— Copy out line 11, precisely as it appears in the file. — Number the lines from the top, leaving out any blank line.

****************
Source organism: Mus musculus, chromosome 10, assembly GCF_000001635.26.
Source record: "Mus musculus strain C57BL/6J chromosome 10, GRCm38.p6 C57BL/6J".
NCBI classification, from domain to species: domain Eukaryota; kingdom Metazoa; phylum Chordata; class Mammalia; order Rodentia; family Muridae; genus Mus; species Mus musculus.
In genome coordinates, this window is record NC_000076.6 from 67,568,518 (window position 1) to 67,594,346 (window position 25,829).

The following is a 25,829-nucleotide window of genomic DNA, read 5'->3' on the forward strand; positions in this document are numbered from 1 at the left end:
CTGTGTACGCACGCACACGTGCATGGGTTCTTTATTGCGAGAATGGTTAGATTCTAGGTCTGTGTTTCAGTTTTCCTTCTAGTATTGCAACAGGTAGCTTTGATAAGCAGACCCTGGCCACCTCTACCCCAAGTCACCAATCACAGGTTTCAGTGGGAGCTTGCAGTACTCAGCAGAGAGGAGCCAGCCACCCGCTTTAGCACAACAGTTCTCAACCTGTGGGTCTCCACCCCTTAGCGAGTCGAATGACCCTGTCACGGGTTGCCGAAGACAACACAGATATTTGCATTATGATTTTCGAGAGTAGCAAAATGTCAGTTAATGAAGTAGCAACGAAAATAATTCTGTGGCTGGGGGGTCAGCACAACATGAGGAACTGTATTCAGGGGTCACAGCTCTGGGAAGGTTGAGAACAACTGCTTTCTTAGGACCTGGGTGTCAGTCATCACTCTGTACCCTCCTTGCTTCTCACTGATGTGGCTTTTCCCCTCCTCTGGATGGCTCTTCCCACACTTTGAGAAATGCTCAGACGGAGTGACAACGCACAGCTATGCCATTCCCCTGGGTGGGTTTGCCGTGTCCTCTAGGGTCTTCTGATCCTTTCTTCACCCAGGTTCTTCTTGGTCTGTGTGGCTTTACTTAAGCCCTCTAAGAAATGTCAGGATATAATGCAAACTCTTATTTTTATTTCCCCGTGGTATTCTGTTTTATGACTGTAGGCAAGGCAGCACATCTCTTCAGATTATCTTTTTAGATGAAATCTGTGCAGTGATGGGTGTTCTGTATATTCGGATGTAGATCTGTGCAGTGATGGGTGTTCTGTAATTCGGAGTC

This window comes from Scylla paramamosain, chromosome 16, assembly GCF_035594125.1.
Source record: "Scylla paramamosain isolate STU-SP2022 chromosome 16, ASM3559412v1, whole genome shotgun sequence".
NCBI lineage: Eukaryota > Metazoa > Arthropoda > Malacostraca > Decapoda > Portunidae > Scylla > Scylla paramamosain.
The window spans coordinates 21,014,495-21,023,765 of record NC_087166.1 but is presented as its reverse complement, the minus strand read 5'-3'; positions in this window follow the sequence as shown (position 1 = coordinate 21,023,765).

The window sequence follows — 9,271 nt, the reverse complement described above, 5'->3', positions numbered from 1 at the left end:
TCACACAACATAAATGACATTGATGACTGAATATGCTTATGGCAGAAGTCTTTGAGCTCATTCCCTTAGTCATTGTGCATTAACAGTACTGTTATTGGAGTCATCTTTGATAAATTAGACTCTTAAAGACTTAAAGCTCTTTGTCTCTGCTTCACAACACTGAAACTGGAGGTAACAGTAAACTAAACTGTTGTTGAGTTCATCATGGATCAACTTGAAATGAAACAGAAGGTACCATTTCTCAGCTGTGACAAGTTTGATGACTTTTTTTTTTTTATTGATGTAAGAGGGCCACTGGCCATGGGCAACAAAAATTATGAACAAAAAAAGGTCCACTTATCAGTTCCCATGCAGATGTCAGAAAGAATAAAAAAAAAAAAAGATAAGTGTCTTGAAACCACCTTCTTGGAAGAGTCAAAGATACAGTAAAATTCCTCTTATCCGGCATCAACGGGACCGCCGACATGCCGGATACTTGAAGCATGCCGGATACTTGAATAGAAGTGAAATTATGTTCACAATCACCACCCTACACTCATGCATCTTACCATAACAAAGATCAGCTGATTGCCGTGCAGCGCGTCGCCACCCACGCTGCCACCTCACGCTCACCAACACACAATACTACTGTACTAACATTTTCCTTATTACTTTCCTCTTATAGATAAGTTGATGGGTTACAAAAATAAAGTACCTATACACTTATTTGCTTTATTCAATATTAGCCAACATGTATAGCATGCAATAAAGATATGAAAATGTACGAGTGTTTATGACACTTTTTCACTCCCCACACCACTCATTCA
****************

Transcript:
The window sequence follows — 9,271 nt, the reverse complement described above, 5'->3', positions numbered from 1 at the left end: